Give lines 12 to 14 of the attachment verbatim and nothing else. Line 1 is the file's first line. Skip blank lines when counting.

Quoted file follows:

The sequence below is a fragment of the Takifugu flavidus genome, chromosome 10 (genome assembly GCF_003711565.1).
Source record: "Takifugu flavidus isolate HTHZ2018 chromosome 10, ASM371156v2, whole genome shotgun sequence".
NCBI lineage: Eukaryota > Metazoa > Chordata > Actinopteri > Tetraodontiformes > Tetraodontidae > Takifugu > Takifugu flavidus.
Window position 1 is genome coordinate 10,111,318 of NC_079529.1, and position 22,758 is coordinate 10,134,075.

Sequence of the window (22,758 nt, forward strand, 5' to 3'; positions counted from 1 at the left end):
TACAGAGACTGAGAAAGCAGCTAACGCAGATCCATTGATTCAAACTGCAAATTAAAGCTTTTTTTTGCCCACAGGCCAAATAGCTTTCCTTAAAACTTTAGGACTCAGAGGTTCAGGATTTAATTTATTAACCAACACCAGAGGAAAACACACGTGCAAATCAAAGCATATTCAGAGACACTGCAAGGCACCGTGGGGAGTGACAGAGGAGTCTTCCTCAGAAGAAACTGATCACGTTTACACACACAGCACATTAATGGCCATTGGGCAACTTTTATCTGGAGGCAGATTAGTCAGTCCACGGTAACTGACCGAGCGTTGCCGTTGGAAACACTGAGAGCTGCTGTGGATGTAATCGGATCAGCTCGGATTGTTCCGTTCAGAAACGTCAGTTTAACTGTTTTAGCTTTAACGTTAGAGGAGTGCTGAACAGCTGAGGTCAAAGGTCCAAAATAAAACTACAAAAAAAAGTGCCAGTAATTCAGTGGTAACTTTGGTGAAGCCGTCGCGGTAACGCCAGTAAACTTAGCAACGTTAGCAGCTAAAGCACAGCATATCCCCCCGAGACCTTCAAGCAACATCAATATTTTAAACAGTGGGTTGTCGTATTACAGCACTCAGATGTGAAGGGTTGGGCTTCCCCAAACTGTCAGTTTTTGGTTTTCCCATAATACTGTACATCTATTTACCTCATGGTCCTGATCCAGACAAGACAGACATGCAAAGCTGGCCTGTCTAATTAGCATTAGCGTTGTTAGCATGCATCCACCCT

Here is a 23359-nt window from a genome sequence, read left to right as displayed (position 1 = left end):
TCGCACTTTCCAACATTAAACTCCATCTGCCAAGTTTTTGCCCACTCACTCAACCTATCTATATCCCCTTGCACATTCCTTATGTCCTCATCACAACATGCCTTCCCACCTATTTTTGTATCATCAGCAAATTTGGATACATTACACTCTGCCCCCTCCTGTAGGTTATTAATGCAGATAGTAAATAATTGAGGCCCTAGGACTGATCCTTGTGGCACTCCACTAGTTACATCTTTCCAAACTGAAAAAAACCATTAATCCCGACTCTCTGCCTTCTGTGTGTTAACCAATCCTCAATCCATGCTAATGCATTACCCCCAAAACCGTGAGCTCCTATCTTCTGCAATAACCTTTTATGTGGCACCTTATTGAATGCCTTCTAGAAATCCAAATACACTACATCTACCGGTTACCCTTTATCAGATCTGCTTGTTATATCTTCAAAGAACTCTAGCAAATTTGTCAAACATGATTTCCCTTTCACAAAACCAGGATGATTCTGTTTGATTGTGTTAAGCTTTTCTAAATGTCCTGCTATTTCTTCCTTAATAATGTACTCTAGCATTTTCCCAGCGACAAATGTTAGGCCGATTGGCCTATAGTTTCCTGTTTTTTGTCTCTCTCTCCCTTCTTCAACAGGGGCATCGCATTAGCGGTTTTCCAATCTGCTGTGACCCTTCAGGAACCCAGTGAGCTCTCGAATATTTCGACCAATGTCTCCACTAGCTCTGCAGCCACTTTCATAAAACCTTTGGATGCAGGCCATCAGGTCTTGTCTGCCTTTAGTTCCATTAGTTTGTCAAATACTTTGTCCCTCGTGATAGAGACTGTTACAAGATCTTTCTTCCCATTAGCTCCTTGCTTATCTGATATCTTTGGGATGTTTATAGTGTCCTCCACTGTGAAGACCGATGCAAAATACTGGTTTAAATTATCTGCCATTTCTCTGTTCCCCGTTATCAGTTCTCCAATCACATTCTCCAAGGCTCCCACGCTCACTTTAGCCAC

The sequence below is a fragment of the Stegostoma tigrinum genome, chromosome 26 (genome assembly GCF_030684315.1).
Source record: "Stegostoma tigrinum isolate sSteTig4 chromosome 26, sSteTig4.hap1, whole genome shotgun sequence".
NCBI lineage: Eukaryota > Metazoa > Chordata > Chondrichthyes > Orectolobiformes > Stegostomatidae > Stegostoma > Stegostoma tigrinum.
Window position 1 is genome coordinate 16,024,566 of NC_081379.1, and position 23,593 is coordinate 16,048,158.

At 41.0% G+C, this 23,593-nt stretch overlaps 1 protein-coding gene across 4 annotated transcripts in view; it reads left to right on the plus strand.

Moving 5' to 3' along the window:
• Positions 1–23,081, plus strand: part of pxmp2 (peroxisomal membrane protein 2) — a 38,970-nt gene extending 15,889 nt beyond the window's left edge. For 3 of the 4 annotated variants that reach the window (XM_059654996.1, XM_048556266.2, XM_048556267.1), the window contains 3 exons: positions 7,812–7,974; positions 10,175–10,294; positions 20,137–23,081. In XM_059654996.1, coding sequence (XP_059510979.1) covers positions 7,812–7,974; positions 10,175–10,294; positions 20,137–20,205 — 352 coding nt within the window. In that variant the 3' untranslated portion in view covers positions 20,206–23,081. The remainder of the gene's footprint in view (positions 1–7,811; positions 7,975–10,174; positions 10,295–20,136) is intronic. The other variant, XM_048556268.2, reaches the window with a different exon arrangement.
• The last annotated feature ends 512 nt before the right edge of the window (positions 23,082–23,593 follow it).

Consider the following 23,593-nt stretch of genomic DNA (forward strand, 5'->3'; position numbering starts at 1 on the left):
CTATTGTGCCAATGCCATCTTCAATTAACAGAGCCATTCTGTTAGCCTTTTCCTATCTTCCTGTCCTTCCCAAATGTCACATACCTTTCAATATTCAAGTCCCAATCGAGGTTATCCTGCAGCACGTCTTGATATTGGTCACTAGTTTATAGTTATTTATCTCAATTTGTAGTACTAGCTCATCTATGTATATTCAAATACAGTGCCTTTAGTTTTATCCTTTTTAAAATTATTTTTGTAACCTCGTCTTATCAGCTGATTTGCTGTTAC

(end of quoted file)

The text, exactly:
Window position 1 is genome coordinate 16,024,566 of NC_081379.1, and position 23,593 is coordinate 16,048,158.

At 41.0% G+C, this 23,593-nt stretch overlaps 1 protein-coding gene across 4 annotated transcripts in view; it reads left to right on the plus strand.

Moving 5' to 3' along the window: